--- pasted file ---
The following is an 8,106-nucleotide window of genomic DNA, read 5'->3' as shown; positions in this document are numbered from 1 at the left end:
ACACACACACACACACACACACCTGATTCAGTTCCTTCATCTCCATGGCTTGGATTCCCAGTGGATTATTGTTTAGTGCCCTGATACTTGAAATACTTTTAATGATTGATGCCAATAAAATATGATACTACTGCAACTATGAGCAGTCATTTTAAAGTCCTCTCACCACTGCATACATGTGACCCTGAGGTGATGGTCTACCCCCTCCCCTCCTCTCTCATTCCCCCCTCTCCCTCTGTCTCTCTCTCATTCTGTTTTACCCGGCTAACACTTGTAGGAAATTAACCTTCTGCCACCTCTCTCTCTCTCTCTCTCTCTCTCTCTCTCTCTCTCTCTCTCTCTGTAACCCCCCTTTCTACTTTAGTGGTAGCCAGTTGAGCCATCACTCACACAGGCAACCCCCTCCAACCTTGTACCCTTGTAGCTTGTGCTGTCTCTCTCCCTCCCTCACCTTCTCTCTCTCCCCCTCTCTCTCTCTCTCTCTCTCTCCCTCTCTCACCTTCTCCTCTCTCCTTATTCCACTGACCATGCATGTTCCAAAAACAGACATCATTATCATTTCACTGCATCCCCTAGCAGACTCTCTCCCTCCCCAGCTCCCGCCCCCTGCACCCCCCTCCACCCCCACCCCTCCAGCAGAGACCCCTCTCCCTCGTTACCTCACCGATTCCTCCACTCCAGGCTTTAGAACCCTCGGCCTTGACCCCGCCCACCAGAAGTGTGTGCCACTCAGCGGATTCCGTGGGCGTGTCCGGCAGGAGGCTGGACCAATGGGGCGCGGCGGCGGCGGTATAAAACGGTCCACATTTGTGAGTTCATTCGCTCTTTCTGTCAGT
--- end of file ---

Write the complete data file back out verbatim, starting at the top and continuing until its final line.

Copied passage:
The following is an 8,106-nucleotide window of genomic DNA, read 5'->3' as shown; positions in this document are numbered from 1 at the left end:
ACACACACACACACACACACACCTGATTCAGTTCCTTCATCTCCATGGCTTGGATTCCCAGTGGATTATTGTTTAGTGCCCTGATACTTGAAATACTTTTAATGATTGATGCCAATAAAATATGATACTACTGCAACTATGAGCAGTCATTTTAAAGTCCTCTCACCACTGCATACATGTGACCCTGAGGTGATGGTCTACCCCCTCCCCTCCTCTCTCATTCCCCCCTCTCCCTCTGTCTCTCTCTCATTCTGTTTTACCCGGCTAACACTTGTAGGAAATTAACCTTCTGCCACCTCTCTCTCTCTCTCTCTCTCTCTCTCTCTCTCTCTCTCTCTCTCTGTAACCCCCCTTTCTACTTTAGTGGTAGCCAGTTGAGCCATCACTCACACAGGCAACCCCCTCCAACCTTGTACCCTTGTAGCTTGTGCTGTCTCTCTCCCTCCCTCACCTTCTCTCTCTCCCCCTCTCTCTCTCTCTCTCTCTCTCCCTCTCTCACCTTCTCCTCTCTCCTTATTCCACTGACCATGCATGTTCCAAAAACAGACATCATTATCATTTCACTGCATCCCCTAGCAGACTCTCTCCCTCCCCAGCTCCCGCCCCCTGCACCCCCCTCCACCCCCACCCCTCCAGCAGAGACCCCTCTCCCTCGTTACCTCACCGATTCCTCCACTCCAGGCTTTAGAACCCTCGGCCTTGACCCCGCCCACCAGAAGTGTGTGCCACTCAGCGGATTCCGTGGGCGTGTCCGGCAGGAGGCTGGACCAATGGGGCGCGGCGGCGGCGGTATAAAACGGTCCACATTTGTGAGTTCATTCGCTCTTTCTGTCAGT